Go to the registration document and a few more curious things show up.

Like, for example, the Maritime line on the island of Newfoundland isn’t going to run out towards Clarenville as the Nalcor documents suggested.

It’s going to start at Granite Canal, an existing Nalcor generating site on the south-western part of the island.  It’s not far from the big hydro plant at Bay d’Espoir. And it’s close enough to the former Abitibi generating facilities that Nalcor got as a bonus courtesy of the 2008 expropriation.

Here’s a section of one of the maps provided in the registration documents:


And remember that curious absence of a reference to the Lower Churchill in the notice?  Well, there are a few mentions of the Lower Churchill in the registration documents.  One of them notes that the Maritime link will allow surplus LC power to flow to Nova Scotia but…

The Maritime Link will have no direct connection to the Labrador-Island Transmission Link, which is a project being developed by Nalcor Energy, as the proponent, along with the Lower Churchill Hydroelectric Generation Project. The Maritime Link has a separate utility due to the fact the Project will  serve as a complete and independent connection between Nova Scotia and the existing electrical system. Project Registration on the Island of Newfoundland, will operate independent of the Labrador-Island Transmission Link, and is the only transmission facility which will connect the two provincial grids. [Emphasis added]

Yes, friends, it is separate and independent.

And that’s interesting in light of the announcement last week of industrial benefit opportunities for Nova Scotians on a project  - Muskrat Falls – in which they have no direct involvement apparently.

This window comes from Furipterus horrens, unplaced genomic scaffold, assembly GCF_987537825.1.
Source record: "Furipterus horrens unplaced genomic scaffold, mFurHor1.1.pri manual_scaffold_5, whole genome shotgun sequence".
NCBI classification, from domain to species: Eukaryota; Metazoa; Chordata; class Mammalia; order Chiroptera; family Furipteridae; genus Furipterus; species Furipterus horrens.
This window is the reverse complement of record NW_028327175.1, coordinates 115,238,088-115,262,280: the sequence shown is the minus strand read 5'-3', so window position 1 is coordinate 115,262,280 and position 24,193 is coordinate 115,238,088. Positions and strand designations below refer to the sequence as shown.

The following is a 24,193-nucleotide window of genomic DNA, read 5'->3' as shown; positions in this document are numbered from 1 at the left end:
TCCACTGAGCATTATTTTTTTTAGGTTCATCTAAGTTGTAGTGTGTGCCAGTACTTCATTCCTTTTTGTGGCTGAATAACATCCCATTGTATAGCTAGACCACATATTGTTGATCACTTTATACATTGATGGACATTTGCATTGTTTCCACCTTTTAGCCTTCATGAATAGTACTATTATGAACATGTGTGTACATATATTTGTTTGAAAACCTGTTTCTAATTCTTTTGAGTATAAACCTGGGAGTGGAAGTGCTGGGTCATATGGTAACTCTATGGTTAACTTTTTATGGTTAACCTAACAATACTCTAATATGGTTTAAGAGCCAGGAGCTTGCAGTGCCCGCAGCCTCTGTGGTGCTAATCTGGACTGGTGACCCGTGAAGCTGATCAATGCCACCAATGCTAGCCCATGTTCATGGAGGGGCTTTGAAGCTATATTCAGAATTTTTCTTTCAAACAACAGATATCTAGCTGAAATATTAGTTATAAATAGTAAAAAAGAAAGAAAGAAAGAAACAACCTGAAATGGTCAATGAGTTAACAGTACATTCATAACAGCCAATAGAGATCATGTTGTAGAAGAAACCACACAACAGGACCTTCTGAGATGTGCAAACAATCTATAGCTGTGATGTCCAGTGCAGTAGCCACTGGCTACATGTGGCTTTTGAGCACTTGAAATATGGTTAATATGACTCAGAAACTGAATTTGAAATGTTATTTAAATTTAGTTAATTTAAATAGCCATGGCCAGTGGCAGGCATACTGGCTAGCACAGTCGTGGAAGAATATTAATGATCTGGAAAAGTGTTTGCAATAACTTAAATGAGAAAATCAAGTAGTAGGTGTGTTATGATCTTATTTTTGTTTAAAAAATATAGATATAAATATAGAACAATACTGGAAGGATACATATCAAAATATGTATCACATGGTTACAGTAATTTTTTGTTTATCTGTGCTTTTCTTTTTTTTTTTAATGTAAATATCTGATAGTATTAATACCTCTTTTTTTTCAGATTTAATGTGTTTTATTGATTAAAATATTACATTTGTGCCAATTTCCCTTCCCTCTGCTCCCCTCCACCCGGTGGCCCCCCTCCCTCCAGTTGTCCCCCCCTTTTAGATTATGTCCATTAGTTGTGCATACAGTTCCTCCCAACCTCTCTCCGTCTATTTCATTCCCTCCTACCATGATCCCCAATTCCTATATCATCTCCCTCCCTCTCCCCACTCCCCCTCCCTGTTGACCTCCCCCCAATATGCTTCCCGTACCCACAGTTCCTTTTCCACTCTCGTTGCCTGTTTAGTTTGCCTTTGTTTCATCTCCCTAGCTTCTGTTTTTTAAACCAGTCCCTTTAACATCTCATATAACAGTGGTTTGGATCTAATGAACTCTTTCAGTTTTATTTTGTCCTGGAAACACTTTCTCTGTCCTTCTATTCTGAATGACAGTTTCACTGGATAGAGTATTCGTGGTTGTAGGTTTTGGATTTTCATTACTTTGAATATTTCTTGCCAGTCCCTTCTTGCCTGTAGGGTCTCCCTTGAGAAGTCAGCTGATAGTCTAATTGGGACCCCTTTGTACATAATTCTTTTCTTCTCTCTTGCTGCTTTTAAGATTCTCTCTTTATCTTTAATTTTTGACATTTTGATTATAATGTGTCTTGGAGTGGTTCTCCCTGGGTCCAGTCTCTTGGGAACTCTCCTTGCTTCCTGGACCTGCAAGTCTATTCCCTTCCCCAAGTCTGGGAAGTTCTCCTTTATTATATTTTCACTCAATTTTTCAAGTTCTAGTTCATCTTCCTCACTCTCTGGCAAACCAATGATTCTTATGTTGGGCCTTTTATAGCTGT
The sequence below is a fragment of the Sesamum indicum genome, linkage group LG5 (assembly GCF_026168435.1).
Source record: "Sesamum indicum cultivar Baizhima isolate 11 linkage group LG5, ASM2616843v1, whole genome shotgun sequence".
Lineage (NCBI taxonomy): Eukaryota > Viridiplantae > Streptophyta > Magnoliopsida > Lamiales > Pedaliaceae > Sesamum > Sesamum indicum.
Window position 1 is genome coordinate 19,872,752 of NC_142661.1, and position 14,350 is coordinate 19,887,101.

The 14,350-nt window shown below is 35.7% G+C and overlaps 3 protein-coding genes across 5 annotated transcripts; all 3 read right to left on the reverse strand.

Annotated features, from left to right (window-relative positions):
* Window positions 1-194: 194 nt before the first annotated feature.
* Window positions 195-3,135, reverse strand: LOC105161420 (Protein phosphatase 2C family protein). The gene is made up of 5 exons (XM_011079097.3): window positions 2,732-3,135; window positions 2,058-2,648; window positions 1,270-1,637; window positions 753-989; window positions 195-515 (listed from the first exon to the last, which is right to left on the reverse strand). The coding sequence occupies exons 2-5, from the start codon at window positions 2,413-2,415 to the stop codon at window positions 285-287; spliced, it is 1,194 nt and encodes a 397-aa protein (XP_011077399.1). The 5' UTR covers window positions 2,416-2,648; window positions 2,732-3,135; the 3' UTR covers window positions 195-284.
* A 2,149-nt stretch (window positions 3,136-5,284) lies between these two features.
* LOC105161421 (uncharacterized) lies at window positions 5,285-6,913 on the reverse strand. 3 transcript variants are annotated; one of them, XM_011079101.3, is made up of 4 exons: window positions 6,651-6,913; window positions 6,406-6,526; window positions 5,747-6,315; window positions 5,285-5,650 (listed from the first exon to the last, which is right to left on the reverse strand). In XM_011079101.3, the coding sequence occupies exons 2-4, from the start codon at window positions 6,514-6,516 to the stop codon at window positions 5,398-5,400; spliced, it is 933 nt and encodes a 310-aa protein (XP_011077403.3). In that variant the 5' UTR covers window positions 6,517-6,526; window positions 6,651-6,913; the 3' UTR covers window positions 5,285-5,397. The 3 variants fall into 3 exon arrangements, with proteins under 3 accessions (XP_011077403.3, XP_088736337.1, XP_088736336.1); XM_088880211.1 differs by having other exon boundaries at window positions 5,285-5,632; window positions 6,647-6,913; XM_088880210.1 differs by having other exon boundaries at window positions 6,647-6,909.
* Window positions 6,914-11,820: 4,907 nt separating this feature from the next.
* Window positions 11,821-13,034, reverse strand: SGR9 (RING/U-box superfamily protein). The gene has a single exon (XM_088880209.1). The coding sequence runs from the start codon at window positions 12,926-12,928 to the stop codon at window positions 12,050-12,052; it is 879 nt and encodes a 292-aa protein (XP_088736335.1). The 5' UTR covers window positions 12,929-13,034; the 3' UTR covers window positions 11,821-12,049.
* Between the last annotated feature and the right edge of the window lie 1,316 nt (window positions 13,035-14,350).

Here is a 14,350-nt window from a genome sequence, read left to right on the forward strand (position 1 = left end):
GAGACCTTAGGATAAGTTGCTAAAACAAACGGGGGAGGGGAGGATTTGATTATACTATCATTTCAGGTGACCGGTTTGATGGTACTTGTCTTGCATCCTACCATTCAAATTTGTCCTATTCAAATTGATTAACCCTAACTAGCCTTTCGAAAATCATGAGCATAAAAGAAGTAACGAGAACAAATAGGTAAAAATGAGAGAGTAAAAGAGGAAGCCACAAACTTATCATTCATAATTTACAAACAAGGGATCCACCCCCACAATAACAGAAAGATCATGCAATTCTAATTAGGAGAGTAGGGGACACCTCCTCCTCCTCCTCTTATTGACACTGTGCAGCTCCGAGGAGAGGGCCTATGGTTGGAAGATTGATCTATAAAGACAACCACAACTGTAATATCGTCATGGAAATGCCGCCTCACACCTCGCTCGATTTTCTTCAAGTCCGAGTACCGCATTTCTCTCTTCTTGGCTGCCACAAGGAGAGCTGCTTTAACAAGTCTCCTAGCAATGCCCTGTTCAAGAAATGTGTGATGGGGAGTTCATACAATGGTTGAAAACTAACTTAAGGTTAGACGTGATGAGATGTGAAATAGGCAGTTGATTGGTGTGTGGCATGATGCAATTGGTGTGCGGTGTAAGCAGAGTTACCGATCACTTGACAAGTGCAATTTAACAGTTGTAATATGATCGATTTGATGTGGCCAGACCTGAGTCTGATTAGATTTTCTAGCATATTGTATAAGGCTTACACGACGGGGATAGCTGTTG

Anyway, the details of the Maritime link suggest that Nalcor intends to keep all the Muskrat power in the province, if it gets built.  They’ll meet their commitments to Nova Scotia using the huge amount of surplus power in the central Newfoundland hydro-electric system. 

That stuff is all bought and paid for or seized so there’s basically very little cost associated with it.  That would explain how Nalcor would plan to meet its obligation to Nova Scotia under the term sheet and any deal they sign with Emera.  The Nova Scotians can get free power because Nalcor will ship it out of stuff that is basically next-door to free.  Meanwhile, they will force people in Newfoundland and Labrador to pay for Muskrat Falls entirely.  They’ll justify their rate applications to the public utilities board on that basis.

Since the Maritime link can happen without the Lower Churchill, Emera is likely looking to lock Nalcor into a guarantee to deliver on its free power commitments regardless of what happens with Muskrat and the Lower Churchill.  That would explain the delays in negotiation.  Emera has Kathy Dunderdale over a barrel and would be foolish not to press their huge political and negotiating advantage.

Emera filed its paperwork on November 30.  The provincial environment department controlled when it accepted the documents and issued the bulletin.

Given the information the documents contain, it’s no wonder provincial officials dumped them out there with the trash on Friday. 

Now wonder that Kathy Dunderdale looked sick in her media scrum about OCI’s plan to close a couple of fish plants. Her pained and stressed expression likely had nothing to do with a few hundred jobs lost in the fishery. 

She’s got much bigger problems with the Muskrat Falls project and the mess that Danny Williams started and then left for her to clear up.

- srbp -